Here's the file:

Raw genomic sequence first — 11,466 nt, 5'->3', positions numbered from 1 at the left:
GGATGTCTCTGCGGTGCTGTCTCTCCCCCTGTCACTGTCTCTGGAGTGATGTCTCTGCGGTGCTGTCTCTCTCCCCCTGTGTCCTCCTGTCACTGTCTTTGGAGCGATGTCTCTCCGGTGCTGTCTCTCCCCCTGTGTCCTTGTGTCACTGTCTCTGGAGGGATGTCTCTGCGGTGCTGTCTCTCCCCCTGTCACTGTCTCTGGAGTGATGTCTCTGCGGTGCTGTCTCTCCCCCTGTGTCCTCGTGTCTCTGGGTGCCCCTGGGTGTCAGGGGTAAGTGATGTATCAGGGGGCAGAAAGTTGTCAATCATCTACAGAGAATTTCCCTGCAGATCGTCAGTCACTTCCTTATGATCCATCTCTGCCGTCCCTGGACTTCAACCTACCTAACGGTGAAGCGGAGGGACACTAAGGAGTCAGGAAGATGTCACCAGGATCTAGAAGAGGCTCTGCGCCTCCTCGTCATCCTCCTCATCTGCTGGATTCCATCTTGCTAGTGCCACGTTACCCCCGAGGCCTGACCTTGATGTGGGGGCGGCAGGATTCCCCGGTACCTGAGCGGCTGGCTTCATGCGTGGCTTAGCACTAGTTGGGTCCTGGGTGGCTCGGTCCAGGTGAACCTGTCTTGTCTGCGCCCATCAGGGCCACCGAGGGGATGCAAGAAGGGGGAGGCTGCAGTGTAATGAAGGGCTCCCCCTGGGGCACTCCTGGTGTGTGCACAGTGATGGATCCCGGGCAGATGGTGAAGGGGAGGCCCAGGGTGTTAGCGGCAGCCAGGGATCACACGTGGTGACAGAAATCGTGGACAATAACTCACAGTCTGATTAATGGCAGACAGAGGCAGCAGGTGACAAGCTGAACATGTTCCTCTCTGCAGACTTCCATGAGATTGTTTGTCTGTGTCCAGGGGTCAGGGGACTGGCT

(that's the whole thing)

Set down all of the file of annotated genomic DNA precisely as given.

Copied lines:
Raw genomic sequence first — 11,466 nt, 5'->3', positions numbered from 1 at the left:
GGATGTCTCTGCGGTGCTGTCTCTCCCCCTGTCACTGTCTCTGGAGTGATGTCTCTGCGGTGCTGTCTCTCTCCCCCTGTGTCCTCCTGTCACTGTCTTTGGAGCGATGTCTCTCCGGTGCTGTCTCTCCCCCTGTGTCCTTGTGTCACTGTCTCTGGAGGGATGTCTCTGCGGTGCTGTCTCTCCCCCTGTCACTGTCTCTGGAGTGATGTCTCTGCGGTGCTGTCTCTCCCCCTGTGTCCTCGTGTCTCTGGGTGCCCCTGGGTGTCAGGGGTAAGTGATGTATCAGGGGGCAGAAAGTTGTCAATCATCTACAGAGAATTTCCCTGCAGATCGTCAGTCACTTCCTTATGATCCATCTCTGCCGTCCCTGGACTTCAACCTACCTAACGGTGAAGCGGAGGGACACTAAGGAGTCAGGAAGATGTCACCAGGATCTAGAAGAGGCTCTGCGCCTCCTCGTCATCCTCCTCATCTGCTGGATTCCATCTTGCTAGTGCCACGTTACCCCCGAGGCCTGACCTTGATGTGGGGGCGGCAGGATTCCCCGGTACCTGAGCGGCTGGCTTCATGCGTGGCTTAGCACTAGTTGGGTCCTGGGTGGCTCGGTCCAGGTGAACCTGTCTTGTCTGCGCCCATCAGGGCCACCGAGGGGATGCAAGAAGGGGGAGGCTGCAGTGTAATGAAGGGCTCCCCCTGGGGCACTCCTGGTGTGTGCACAGTGATGGATCCCGGGCAGATGGTGAAGGGGAGGCCCAGGGTGTTAGCGGCAGCCAGGGATCACACGTGGTGACAGAAATCGTGGACAATAACTCACAGTCTGATTAATGGCAGACAGAGGCAGCAGGTGACAAGCTGAACATGTTCCTCTCTGCAGACTTCCATGAGATTGTTTGTCTGTGTCCAGGGGTCAGGGGACTGGCT